That there has been a real advance in the understanding of Australian totemism has been clinched,not many years back, by the exciting discoveries of Dr C.G. von Brandenstein. Here too we can take Lang as a point of reference. In 1905 he surveyed the ethnographic literature and concentrated on the fact that tribes on the northwest seaboard had four "classes" (sections) whose names closely resembled names among the central tribes (1905: 152). From the Arunta, in the centre, to the furthest north and northwest, several of the class names were of the same linguistic origin and once had the same significance. It could be seen, moreover, that some of these names denoted "objects in nature", and, Lang suggested, "class names have often been animal names" (1905: 183). Sixty years later, von Brandenstein, in the course of linguistic research in the field, established that section names were indeed identified with animals: two with different types of goanna, two with different types of kangaroo. The names of the sections were not themselves animal names, as it turned out, but there were nevertheless distinctive associations between sections and animals (von Brandenstein 1970: 41-2). These particulars were, however only the first intimations of a physiognomic typology resorting to two pairs of contrasted temperaments or elements for a general classification. The product was an extremely comprehensive metaphysical scheme that classified men, animals, plants, elements, and objects under four divisions. The major categories combined respectively combinations of the contrasts active/passive, warm-blooded/cold-blooded, and abstract/concrete. This revelatory discovery of a "totemic" metaphysics was an outstanding achievement in twentieth century anthropology (cf. Needham 1974: 30-37), yet it was itself to be surpassed by wider disclosures made by von Brandenstein under the rubric of what he labelled the "phoenix" totemism (1972). He had confirmed that the original four-section (Karierra) system had spread as far to the east as the Aranda of Central Australia, and thence up to the Gulf of Carpentaria on the northwest coast of Queensland (1970: 43-4). This focused his attention on the meanings and associations of the additional four names of the subsection (or eight-section) systems of the interior. Here he uncovered the operation of a further significant contrast: big and round/small and fat. This permitted the discrimination of eight categorical divisions, each defined by a distinctive combination of three criteria, e.g. warm-blooded, active, big and round. Such expository hints give no idea of the wonderful order and richness of von Brandenstein's monograph on names and substance of the Australian subsection system (1982), a work that has set a quite new standard in theoretical ethnography. Naturally enough, he has no need to cite Lang, but the reader of the present work will find great encouragement and instruction in comparing Totemism with von Brandenstein's magnificent study of "totemic affiliation".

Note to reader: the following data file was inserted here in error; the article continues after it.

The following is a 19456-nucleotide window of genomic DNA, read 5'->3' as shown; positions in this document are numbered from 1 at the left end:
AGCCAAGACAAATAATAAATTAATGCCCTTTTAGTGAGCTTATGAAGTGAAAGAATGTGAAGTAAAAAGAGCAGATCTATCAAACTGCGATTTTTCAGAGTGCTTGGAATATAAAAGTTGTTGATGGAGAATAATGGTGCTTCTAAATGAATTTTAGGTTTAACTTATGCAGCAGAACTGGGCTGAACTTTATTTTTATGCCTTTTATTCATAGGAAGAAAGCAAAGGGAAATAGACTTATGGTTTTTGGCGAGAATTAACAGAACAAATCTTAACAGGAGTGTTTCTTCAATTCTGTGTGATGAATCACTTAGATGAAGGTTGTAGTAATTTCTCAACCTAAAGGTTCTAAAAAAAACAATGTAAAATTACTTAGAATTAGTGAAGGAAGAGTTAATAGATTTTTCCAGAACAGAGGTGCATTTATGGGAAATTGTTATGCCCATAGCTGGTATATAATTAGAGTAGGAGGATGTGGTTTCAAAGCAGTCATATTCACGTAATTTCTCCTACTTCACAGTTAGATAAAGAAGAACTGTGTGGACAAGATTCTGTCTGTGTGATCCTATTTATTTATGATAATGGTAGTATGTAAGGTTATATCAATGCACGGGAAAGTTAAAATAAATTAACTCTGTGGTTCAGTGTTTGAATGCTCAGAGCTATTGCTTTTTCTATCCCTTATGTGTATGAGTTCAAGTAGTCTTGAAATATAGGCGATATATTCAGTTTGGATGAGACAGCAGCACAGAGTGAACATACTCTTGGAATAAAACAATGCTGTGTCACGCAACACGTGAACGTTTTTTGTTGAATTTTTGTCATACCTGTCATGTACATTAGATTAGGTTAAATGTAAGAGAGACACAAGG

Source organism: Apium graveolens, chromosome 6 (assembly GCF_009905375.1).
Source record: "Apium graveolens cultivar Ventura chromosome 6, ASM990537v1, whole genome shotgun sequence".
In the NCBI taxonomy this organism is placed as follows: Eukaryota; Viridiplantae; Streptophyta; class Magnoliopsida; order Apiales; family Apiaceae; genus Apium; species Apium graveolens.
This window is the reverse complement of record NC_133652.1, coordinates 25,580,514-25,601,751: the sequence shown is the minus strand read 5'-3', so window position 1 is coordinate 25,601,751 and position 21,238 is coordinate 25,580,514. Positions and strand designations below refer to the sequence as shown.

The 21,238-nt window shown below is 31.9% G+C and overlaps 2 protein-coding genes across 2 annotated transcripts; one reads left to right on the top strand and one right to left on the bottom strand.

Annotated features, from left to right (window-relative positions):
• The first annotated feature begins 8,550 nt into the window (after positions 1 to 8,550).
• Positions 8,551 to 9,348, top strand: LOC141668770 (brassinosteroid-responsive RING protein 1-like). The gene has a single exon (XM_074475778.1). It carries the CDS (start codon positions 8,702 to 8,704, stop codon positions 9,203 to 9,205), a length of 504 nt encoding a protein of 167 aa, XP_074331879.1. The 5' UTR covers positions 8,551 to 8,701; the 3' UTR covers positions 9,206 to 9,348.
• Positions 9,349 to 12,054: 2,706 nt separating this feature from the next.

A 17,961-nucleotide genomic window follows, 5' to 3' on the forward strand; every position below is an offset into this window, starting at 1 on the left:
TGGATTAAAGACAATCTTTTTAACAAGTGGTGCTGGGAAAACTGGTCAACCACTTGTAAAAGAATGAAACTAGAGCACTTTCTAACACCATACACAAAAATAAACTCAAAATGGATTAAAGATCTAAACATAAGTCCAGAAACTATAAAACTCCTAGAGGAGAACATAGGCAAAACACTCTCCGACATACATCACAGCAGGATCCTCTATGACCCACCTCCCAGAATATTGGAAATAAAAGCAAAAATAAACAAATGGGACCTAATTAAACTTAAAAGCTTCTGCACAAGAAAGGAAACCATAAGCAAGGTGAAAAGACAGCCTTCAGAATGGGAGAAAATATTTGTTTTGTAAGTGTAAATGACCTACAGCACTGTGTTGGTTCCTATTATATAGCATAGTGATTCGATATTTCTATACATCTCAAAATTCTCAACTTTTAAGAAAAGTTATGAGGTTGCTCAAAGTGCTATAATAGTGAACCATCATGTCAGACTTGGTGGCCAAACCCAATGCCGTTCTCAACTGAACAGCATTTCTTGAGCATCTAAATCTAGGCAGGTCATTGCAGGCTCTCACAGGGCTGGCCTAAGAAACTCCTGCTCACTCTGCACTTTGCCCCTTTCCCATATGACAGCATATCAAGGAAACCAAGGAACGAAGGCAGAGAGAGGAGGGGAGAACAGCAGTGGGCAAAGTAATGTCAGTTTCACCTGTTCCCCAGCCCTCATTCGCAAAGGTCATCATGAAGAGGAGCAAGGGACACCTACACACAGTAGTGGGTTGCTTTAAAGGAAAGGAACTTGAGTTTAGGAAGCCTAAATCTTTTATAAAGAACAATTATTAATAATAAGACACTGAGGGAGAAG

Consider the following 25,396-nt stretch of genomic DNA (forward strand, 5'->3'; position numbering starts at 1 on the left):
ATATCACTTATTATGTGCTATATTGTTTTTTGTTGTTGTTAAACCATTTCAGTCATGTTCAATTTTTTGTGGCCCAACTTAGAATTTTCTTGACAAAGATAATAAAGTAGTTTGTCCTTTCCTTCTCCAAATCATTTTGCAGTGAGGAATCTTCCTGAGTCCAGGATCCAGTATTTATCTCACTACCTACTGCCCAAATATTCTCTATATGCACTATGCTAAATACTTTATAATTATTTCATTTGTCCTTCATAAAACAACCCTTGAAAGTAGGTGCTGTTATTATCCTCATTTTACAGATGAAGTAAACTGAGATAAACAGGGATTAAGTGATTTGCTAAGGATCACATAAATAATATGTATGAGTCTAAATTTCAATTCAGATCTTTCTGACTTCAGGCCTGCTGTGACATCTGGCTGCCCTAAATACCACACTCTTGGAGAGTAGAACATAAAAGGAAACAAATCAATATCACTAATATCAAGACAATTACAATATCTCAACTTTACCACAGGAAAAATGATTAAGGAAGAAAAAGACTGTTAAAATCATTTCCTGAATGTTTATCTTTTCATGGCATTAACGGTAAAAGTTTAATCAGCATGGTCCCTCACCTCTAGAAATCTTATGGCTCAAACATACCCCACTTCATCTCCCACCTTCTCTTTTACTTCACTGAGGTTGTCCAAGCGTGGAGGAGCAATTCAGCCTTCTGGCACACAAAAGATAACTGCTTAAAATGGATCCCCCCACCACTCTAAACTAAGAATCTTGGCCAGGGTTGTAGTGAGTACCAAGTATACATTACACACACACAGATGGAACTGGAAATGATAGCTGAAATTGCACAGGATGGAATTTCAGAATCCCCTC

Finally, another authority calls for particular mention, on both theoretical and methodological grounds as well as for the connection with Lang. Between van Brandenstein's two main expositions of four-section systems and subsection systems respectively, there appeared Francis Korn's Elementary Structures Reconsidered (1973). This included a chapter on the analysis of the Dieri system, a society which, largely on the basis of A.W. Howitt's ethnography, makes repeated appearances in Totemism and in Lévi-Strauss's writings on totemism and on kinship. professor Korn presents a reinterpretation of the structure of the Dieri system, taking into account all the historical reports, which is so comprehensive and cogent as to be considered the culmination of a sequence of attempts to understand this society. In its technicality and its theoretical range, leading to the lucid concision of its finding, it serves here as a demonstration of how intricate has become the explication of the social framework of totemism since Lang's time. nevertheless, Professor Korn makes the occasion to write: "While Frazer's treatment of the dieri (1910) is almost a mere repetition of the ethnographical facts provided by Howitt, the works of Lang [including The Secret of the Totem] and [N.W.] Thomas ... still constitute remarkable pieces of anthropological theory, and their discussions with Howitt ... did throw light on some obscure points in Dieri ethnography" (Korn 1973: 41)